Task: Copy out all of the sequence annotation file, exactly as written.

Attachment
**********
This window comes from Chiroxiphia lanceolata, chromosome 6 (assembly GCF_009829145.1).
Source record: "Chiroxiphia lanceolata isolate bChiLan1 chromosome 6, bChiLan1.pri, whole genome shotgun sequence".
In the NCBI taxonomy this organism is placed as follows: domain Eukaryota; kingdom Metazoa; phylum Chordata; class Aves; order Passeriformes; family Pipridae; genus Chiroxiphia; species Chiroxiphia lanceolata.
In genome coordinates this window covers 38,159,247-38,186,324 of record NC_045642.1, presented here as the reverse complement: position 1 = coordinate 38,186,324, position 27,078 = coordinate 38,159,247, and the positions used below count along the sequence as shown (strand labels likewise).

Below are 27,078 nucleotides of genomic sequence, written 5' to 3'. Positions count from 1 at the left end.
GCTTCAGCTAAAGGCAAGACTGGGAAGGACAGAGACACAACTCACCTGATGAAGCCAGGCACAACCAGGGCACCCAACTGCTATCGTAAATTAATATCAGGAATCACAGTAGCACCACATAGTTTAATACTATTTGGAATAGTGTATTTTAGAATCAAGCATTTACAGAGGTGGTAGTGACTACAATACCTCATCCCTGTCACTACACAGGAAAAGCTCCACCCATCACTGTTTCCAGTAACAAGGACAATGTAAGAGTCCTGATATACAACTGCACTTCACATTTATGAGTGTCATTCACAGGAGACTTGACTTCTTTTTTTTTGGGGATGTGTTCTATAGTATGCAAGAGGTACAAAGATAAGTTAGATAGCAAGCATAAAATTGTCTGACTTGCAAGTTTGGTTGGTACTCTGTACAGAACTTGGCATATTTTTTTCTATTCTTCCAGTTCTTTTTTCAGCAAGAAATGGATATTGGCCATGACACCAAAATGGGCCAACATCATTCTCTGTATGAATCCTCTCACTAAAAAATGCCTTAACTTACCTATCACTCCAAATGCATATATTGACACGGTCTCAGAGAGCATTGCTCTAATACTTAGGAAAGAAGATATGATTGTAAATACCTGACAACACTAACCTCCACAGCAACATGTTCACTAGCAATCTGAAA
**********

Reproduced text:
This window comes from Chiroxiphia lanceolata, chromosome 6 (assembly GCF_009829145.1).
Source record: "Chiroxiphia lanceolata isolate bChiLan1 chromosome 6, bChiLan1.pri, whole genome shotgun sequence".
In the NCBI taxonomy this organism is placed as follows: domain Eukaryota; kingdom Metazoa; phylum Chordata; class Aves; order Passeriformes; family Pipridae; genus Chiroxiphia; species Chiroxiphia lanceolata.
In genome coordinates this window covers 38,159,247-38,186,324 of record NC_045642.1, presented here as the reverse complement: position 1 = coordinate 38,186,324, position 27,078 = coordinate 38,159,247, and the positions used below count along the sequence as shown (strand labels likewise).

Below are 27,078 nucleotides of genomic sequence, written 5' to 3'. Positions count from 1 at the left end.
GCTTCAGCTAAAGGCAAGACTGGGAAGGACAGAGACACAACTCACCTGATGAAGCCAGGCACAACCAGGGCACCCAACTGCTATCGTAAATTAATATCAGGAATCACAGTAGCACCACATAGTTTAATACTATTTGGAATAGTGTATTTTAGAATCAAGCATTTACAGAGGTGGTAGTGACTACAATACCTCATCCCTGTCACTACACAGGAAAAGCTCCACCCATCACTGTTTCCAGTAACAAGGACAATGTAAGAGTCCTGATATACAACTGCACTTCACATTTATGAGTGTCATTCACAGGAGACTTGACTTCTTTTTTTTTGGGGATGTGTTCTATAGTATGCAAGAGGTACAAAGATAAGTTAGATAGCAAGCATAAAATTGTCTGACTTGCAAGTTTGGTTGGTACTCTGTACAGAACTTGGCATATTTTTTTCTATTCTTCCAGTTCTTTTTTCAGCAAGAAATGGATATTGGCCATGACACCAAAATGGGCCAACATCATTCTCTGTATGAATCCTCTCACTAAAAAATGCCTTAACTTACCTATCACTCCAAATGCATATATTGACACGGTCTCAGAGAGCATTGCTCTAATACTTAGGAAAGAAGATATGATTGTAAATACCTGACAACACTAACCTCCACAGCAACATGTTCACTAGCAATCTGAAA